CalArts had hired me to design a flyer that would print and mail for 75¢. I designed this piece based on my experience as a teacher at CalArts, and seeing various events being performed in the grand hall each time I walked to my classroom. My desire was to collapse time by putting all those events into a singular frozen moment.

—Jayme Odgers, interviewed by Steven Heller for Print

Visual Energy

Jayme Odgers & April Greiman

Jayme Odgers, Portrait of April Greiman (1986)

The synergetic partnership of Jayme Odgers and April Greiman yielded results that helped defined an era of West Coast design and aesthetics. The pair collaborated on many commissions, including for the Olympics, California Institute of the Arts (CalArts), and Peter Shire, and created original works, most well-known of which are likely their laminated Spacemats. While both artists trained with revered designers — Odgers with Paul Rand and April Greiman with Armin Hofman — their collaborations would birth something new, explosive, and entirely of their moment.

Recognized as one of the earliest graphic designers to embrace emerging digital technologies, Greiman met Odgers when, in 1976, she moved to Los Angeles from New York, where she had worked as a freelance designer for the Museum of Modern Art, New York. In 1977, the pair worked together on a brochure for CalArts, and, five years later, Greiman became head of the institute's design department — which she successfully renamed as Visual Communications.

Formally, Odgers and Greiman established and worked as the firm Visual Energy for three years. Asked by Steven Heller to describe their style and approach, Odgers said, "[April and I] certainly didn’t verbalize any particular aesthetic beyond 'blendo.' No theorizing, for sure. If anything it was the opposite— a sense of freedom without rules, without structure or theory. April studied Swiss Design under Armin Hofman in Basel, me under Rand; perhaps it was our desire to break out of that highly structured approach—to be loose, free, anarchic, subversive, against the norm, but with West Coast colors..."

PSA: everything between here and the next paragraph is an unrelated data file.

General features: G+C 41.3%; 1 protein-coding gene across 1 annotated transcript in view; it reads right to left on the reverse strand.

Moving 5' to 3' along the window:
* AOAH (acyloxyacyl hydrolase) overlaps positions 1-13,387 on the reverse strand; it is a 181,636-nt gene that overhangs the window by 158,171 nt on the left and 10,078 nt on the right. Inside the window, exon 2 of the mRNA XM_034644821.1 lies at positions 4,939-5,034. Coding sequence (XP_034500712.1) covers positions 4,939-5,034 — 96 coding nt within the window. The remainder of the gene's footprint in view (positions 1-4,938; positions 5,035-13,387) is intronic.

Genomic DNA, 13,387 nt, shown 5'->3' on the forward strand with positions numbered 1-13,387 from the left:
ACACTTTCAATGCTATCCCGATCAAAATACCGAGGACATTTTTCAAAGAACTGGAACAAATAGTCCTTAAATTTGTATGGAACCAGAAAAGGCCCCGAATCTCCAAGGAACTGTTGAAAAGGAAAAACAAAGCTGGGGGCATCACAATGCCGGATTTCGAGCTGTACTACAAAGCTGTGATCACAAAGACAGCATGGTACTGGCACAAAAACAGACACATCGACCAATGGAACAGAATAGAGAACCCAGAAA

Once we got together, April and I made a great team—she was style-based, I was content-based. She was typographic-based, I was image-based. She is right-handed, I’m left...She is female and I am male. The reason I feel this is important is that each piece we did together carried male/female qualities which appealed to the widest possible audience.

Jayme Odgers

Seeing and Being

The Expansive Visions of Jayme Odgers

by Marian Lawrence

Jayme Odgers, Self-portrait, 1979

Jayme Odgers was a transformative, visionary artist whose work constantly pushed boundaries and defined a generation. Over the arc of his life as a graphic designer and artist, he continually reinvented his engagement with content, form, and style, perpetually redefining how one might see the world. Odgers’s body of work spans the strict constructs of Modernist graphics, the pre-digital experimental photographic collaging known as photo-design, the structured chaos of the Pacific Wave movement that he pioneered, and the introspective personal work that represented his relentless pursuit of spiritual growth and intellectual challenge. This collection offers a survey of Odgers’s expansive career, showcasing the development, range, and depth he possessed as a true original, an incredible polymath, a great communicator, and groundbreaking artist.

Early in his career, Odgers displayed an aptitude for Modernist design: in his work with the legendary Paul Rand in the 1960s (and later, his own commercial practice), Odgers brilliantly employed the rigid principles of modernism to create award-winning corporate identity materials — indeed it was his early wayfinding signage for IBM that attracted Rand as an employer and mentor. Odgers brought a sophisticated, lively viewpoint and exceptional technical skills to these commissions, becoming quite successful over the span of thirteen years.

I feel my better works are infused with a metaphysical space as well as an illusion of physical space – infinite space at best. At that point they come “tantras” of a sort; images that allow one’s mind to expand out-wardly to the edges of one’s known universe. When meditated upon one can hopefully “hear” the universe and sense the pulse. When I’m hot, and I’m cooking, that’s the soup I’m after. Celestial soup.

Jayme Odgers